the start of the end?

Could the Great War have been the start of the end for humanity?

“As the clock struck eleven in the morning, give or take a few minutes, the stillness was deafening, and the guns stopped firing. Everything seemed as if it had stopped, even the earth on its axis. What a sorrowful, dead silence! A maddening silence. It did not seem right. The silence was worse than the noise of battle.”

World War I veteran Daniel Morgan recalled.

On November 11, 1918, the war machinery of Europe came to a grinding halt. Yet, for many soldiers, the silence was not accompanied by jubilation. The haunting memories of death, disfigured bodies, and anguished cries would linger, a constant reminder of the horrors they had witnessed.

In contrast, cities like London and Paris erupted into joyous chaos as the 11th hour tolled. Strangers exchanged embraces, and couples twirled in the streets, as the weight of years of hardship and sacrifice was lifted by the euphoria of peace.

Even the vanquished Germans found solace in the abdication of the Kaiser, rejoicing at the end of their leadership’s belligerence.

“We are finally free from our warmongers!” they thought.

However, few anticipated the bitter consequences of their defeat, which would soon unfold.

the aftermath

The aftermath of the war brought about a seismic shift in the global landscape. The European map was redrawn, with Germany losing its overseas colonies and parts of its own territory. The Kaiser’s throne was vacant, and the once-mighty Austria-Hungary was fragmented into smaller pieces. The Hapsburg dynasty’s reign came to an end, and its ally, the Ottoman Empire, was left powerless.

Russia, meanwhile, underwent a revolution that gave birth to the Union of Soviet Socialist Republics, a new force that would soon become a major player on the world stage. The devastating consequences of the war were evident across Europe, where the graves of over 9 million soldiers and 12 million civilians formed a sombre backdrop.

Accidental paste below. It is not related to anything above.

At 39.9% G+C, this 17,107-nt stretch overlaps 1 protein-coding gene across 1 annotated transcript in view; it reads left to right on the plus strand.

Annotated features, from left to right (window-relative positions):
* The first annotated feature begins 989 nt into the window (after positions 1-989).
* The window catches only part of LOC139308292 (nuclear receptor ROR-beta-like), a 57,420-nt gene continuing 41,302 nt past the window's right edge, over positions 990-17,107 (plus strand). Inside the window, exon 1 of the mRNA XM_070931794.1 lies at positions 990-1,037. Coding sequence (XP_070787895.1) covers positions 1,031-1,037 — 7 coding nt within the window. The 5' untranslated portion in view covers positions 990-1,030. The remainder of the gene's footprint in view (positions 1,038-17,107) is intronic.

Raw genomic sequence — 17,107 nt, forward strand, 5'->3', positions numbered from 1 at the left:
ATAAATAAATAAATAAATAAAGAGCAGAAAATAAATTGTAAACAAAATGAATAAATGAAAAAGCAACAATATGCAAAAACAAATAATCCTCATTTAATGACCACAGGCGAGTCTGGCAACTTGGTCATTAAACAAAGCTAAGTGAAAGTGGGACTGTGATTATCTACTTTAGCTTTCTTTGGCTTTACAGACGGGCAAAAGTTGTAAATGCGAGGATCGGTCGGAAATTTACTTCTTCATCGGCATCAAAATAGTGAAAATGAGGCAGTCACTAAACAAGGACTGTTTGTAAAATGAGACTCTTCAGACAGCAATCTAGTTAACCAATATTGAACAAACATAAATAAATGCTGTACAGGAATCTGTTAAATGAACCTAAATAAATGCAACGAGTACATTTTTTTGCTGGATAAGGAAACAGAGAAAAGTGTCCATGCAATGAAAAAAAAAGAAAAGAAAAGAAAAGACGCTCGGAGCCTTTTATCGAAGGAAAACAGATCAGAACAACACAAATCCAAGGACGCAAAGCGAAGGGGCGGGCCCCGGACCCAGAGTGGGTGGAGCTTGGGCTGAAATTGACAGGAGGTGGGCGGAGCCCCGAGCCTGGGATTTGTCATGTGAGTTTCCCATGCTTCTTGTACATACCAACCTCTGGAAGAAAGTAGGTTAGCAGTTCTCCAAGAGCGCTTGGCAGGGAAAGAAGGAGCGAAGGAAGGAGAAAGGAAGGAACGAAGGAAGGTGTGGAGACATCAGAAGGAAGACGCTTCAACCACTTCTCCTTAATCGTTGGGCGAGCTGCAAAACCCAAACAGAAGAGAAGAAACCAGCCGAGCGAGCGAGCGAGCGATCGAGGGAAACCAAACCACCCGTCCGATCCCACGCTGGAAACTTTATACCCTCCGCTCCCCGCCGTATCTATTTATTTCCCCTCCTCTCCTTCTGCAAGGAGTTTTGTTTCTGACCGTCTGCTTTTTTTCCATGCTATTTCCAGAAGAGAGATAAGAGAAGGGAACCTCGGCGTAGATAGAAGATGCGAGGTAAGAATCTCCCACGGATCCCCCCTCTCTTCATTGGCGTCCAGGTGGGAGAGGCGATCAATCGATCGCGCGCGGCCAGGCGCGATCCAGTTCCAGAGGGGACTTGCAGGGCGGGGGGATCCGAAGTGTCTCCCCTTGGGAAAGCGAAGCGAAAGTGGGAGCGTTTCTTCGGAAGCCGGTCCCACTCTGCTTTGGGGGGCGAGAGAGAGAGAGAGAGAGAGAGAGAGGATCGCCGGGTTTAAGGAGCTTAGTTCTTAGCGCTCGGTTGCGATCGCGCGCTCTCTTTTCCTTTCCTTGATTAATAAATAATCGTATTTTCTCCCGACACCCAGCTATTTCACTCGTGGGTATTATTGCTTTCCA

The Spanish flu pandemic that followed only added to the death toll, claiming millions more lives.

The fulfilment of Revelation’s prophecy about war being followed by a deadly plague (Revelation 6:4, 8) left Bible scholars in awe. Others, however, looked forward to the prospect of a world without war. However, as A Political and Cultural History of Modern Europe notes, the armistice marked not the beginning of a utopian era but the end of one era and the start of another.

The World War had brought about a new Europe and a new world order, characterised by significant political, economic, and intellectual changes.

But what would this new world look like?

attempts at peace

In the final months of World War I, U.S. President Woodrow Wilson unveiled a revolutionary blueprint for global peace, known as the “Fourteen Points,” on January 8, 1918. Wilson’s vision was to usher in a new era of national sovereignty, free from the shackles of imperialism and safeguarded by a collective international body, the League of Nations.

This groundbreaking document laid the groundwork for the Versailles Peace Conference, which convened on January 18, 1919. However, the Allied victors had their own notions of peace, driven by a desire for retribution against Germany.

Versailles Peace Conference

The resulting Treaty of Versailles imposed crippling reparations and stringent restrictions on Germany, aiming to permanently undermine its global influence. The German people seethed with resentment, biding their time to settle scores with Europe.

Meanwhile, Wilson’s League of Nations concept gained traction, although neither the United States nor Germany were among its initial 42 member states. As historian Gerhard Schulz observed, the League ultimately fell short of its ideals, creating a persisting rift between former belligerents. Rather than fostering immediate peace, it merely perpetuated the war’s animosities, giving rise to a new era of enmity.

The League’s ineffectiveness was swiftly exposed. In 1935, Italy’s invasion of Ethiopia, which was fully conquered by May 1936, demonstrated the organisation’s powerlessness to prevent aggression. The outbreak of the Spanish Civil War further highlighted its impotence.

The ultimate failure of the League was capped by the outbreak of World War II in 1939.

From the ruins of this global conflict, the United Nations emerged, its name in stark contrast to the prevailing state of international relations.

Unfortunately, this new entity has also proven itself grossly inadequate in maintaining peace.

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